But what some might originally have perceived as bumbling luck is beginning to look more and more like tactical acuity. That no other full-back or wing-back in Italy has the same success rate in terms of dribbles is evidence not just of Peres’s technique, but also of his keen tactical brain.
As with nearly all attack-minded full-backs, question marks remain over Peres’s ability without the ball. His role places more importance on driving forward to create than any defensive solidity and as such it’s difficult to properly assess how well he’d fare in other systems and football cultures. It’s worth noting, however, that he rarely appears caught out in what is a fairly defensive Torino side.
A more valid concern may be his crossing; while he tends to drive inward when attacking, his deliveries from the outside channel could do with some work. He has just five assists to his name since moving to Italy and working on this aspect of his game would add greater variety to his play, enabling him to overlap just as effectively as he works infield, thereby making him less predictable.
A strong run ends with a scuffed cross
After Peres’s superb run and strike against Juventus last season, Bianconeri legend Claudio Gentile was quick to sing the Brazilian’s praises. “Quite aside from it being a fantastic goal, what was impressive was his speed and coolness,” the former Italy defender commented. “I think he’s a quality player. Now he’ll have put himself on the radar of a lot of clubs – not just Italian ones – and he has to prove it was not a fluke.”
Did you know?
Peres has worked in the presence of esteemed company throughout his career. While coming through the ranks at local club Audax Sao Paulo Esporte Clube, he was coached by former Roma centre-back Antonio Carlos Zago. Then, with Santos, he played in the same team as Barcelona star and Brazil idol Neymar.
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Torino usually cash in on their finest talent annually, as evidenced in recent years by the departures of Darmian, Alessio Cerci and Ciro Immobile, who left for Manchester United, Atletico Madrid and Borussia Dortmund respectively.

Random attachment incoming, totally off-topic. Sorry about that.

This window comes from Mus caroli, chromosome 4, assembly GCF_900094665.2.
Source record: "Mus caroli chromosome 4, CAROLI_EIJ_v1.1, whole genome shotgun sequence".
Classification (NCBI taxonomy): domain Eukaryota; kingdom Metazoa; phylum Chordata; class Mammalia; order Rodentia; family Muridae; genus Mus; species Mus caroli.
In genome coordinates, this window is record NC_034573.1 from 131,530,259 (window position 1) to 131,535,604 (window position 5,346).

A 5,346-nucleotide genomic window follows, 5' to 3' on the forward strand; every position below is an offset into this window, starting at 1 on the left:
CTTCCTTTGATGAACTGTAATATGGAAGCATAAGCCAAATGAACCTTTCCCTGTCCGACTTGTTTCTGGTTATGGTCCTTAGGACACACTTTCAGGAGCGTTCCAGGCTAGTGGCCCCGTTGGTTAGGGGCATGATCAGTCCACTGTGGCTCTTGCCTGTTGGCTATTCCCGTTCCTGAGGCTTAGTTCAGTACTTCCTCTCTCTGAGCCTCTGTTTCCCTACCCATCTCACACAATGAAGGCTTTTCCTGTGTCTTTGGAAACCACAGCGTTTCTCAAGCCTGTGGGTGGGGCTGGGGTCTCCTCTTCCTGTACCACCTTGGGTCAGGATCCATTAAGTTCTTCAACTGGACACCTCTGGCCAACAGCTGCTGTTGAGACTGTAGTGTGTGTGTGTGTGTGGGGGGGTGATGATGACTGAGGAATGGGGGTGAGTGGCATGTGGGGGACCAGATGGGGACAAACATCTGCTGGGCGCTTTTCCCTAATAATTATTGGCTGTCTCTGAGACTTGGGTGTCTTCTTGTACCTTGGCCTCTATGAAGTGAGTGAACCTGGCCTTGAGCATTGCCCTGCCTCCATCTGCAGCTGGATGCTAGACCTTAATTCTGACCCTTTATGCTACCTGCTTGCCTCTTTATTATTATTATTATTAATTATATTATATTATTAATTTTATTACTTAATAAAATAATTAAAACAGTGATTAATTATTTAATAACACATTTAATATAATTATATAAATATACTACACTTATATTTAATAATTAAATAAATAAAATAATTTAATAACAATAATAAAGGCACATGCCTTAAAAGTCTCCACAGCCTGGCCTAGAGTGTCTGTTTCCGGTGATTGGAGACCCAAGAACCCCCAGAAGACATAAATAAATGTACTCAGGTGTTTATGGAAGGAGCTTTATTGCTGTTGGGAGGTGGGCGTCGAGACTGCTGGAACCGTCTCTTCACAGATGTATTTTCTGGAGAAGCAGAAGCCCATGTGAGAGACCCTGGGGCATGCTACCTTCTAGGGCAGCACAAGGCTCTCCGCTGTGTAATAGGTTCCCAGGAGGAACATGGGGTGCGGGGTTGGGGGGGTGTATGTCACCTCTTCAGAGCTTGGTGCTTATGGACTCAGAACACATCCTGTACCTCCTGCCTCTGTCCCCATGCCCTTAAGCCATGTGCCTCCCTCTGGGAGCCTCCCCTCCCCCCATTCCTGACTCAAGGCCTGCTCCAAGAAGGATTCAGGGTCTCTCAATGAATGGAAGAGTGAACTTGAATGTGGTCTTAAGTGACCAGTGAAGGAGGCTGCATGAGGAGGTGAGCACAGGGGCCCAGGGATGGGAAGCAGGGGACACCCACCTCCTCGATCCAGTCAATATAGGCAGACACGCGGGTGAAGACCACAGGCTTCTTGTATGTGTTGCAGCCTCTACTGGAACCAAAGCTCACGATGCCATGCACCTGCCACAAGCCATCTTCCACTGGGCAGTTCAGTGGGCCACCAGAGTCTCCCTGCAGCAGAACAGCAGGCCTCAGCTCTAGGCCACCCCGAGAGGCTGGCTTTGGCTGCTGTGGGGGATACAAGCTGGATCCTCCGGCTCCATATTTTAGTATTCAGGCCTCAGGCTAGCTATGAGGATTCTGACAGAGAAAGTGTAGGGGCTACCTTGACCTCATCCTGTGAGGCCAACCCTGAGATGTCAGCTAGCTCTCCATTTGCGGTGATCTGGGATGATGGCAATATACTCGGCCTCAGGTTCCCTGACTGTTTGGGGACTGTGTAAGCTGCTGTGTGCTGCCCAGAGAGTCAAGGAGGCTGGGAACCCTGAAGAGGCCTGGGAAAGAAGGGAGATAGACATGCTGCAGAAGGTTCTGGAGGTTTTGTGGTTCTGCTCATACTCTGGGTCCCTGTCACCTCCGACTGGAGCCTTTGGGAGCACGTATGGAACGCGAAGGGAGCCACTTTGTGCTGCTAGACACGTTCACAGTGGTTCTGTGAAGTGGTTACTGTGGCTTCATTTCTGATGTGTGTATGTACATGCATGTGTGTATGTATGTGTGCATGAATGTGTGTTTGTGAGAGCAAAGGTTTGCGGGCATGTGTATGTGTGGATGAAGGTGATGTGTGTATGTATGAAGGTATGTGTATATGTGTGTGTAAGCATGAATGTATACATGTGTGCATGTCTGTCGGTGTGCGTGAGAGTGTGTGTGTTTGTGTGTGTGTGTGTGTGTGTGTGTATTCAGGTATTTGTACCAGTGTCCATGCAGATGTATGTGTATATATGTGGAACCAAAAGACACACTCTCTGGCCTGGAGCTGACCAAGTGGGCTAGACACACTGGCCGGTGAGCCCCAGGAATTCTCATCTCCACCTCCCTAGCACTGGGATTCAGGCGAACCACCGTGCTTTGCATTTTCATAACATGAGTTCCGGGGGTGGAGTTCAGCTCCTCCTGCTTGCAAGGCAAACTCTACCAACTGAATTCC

Last November, Peres agreed to a contract that committed him to Torino until June 2020. His previous deal was set to expire in 2017, though the extension is realistically nothing more than a way of upping the player’s transfer fee when the summer window opens and speculation linking him to the likes of Bayern, PSG, Roma and Inter grows.
As it stands, Torino find themselves in lower mid-table in Serie A and, while a relegation dogfight doesn't seem to be on the cards, they may still finish in their lowest league position in years. This may in turn only weaken their resolve when it comes to negotiating with potential suitors.
Club president Urbano Cairo was nonetheless forthright when discussing the idea of Peres leaving last month. “We signed Bruno Peres for €2m and today I would reject offers worth €15m,” he asserted, before adding bluntly: “In fact, for that money they can’t even look at a picture of him.”
At 26, Peres has less potential than the average prospect, but his improvement and consistency in recent years are indicative of a late bloomer with the quality to move up a level. His attitude seems in line with this; indeed, when asked about the prospect of a move to a bigger club, he simply emphasised a priority on self-development. “I must work to improve and mature, as that is the only way to achieve results. I listen to everything [my coach] says… I have a long way to go.”